But in this case, 'said' is being used as an adjective, so by your logic we should be able to say "Pick up red chair.", and yet no one does.
    – user912
    Feb 17, 2013 at 6:12
  • 2
    @user912: No, Jim is arguing that "said", used in this way, qualifies as a determiner. I think he's probably wrong, but "the this chair" is ungrammatical, so if "said" were indeed a determiner "the said child" would be ungrammatical. Feb 17, 2013 at 15:12
  • @PeterShor- you make a compelling point with "the this chair". I may be just so used to seeing this in legalese that I don't even miss the the. books.google.com/ngrams/… and books.google.com/ngrams/…
    – Jim
    Feb 17, 2013 at 18:30
  • 1
    It is interesting how there seems to be a more or less tripartite division here: those to whom the article seems lacking when omitted; those who accept both equally; and those to whom the article is redundant when present. Like Jim, I belong to the latter camp: ‘the said items’ is unidiomatic, bordering on ungrammatical, for me, whereas ‘said items’ is just fine. ‘Said’ here is so entirely determinative in my head that adjectival use is quite impossible. I am apparently in the minority, though. Aug 12, 2013 at 11:30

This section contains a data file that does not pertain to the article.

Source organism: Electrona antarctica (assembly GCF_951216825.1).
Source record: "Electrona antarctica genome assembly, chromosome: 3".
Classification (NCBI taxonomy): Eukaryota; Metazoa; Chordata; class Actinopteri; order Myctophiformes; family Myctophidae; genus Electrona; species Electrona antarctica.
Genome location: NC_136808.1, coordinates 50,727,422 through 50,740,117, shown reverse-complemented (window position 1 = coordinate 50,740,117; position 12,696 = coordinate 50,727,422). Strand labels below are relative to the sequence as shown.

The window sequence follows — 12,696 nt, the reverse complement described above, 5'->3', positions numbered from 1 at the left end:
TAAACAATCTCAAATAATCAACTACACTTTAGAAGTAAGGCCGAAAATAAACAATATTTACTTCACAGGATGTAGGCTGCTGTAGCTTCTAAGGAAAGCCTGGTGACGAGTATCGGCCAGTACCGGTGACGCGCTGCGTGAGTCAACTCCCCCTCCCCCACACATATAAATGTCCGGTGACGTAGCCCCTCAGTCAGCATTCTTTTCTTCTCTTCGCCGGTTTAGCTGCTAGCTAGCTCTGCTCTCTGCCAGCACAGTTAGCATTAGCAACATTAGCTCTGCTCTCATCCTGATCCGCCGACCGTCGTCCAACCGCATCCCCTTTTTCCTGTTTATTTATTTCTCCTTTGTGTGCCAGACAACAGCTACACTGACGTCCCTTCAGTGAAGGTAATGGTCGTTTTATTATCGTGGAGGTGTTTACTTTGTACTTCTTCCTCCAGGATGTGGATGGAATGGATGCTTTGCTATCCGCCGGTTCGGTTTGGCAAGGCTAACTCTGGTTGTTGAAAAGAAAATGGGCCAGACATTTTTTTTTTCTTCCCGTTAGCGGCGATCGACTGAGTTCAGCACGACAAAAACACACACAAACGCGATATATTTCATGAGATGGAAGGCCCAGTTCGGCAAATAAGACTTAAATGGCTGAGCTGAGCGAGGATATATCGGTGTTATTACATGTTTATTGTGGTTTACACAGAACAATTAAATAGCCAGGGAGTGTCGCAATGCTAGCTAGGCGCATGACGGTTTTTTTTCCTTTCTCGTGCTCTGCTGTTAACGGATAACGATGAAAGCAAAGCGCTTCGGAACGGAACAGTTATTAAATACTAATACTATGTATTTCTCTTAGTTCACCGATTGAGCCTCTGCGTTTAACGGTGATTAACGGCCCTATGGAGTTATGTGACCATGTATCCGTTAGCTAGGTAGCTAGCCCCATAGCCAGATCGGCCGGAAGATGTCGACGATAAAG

• @Jim, I think the question is "How do you get to said place" vs "*How do you get to the said place": Which is grammatical? Or, seeing that they are both grammatical, what's the difference between?
    – Pacerier
    May 8, 2017 at 5:40

From Thou Shall Not Use Comic Sans: "I have to be careful here as I don’t want anyone to think I’m out to dismiss design annuals. I love design annuals and as I type this I’m sitting with my back to a groaning shelf—full of the said items."

Listen to how redundant it sounds repeating 'design annuals': "I have to be careful here as I don’t want anyone to think I’m out to dismiss design annuals. I love design annuals and as I type this I’m sitting with my back to a groaning shelf—full of design annuals."

Jim: "Oh, really? How do you get to said place?" sounds ridiculous. No one talks like that. Barrie: It's not about being useful, or a cliché. It's a matter of style.

  • 'annuals' or 'manuals'?
    – Mitch
    Aug 12, 2013 at 10:46
  • Annuals Mitch. Nothing to say about 'Thou Shall'?
    – caduceus
    Aug 12, 2013 at 10:50
  • So I'm guessing "design annuals" come out every year? Is that what you're talking about? I don't know, I don't have much experience with that culture.
    – Mitch
    Aug 12, 2013 at 12:42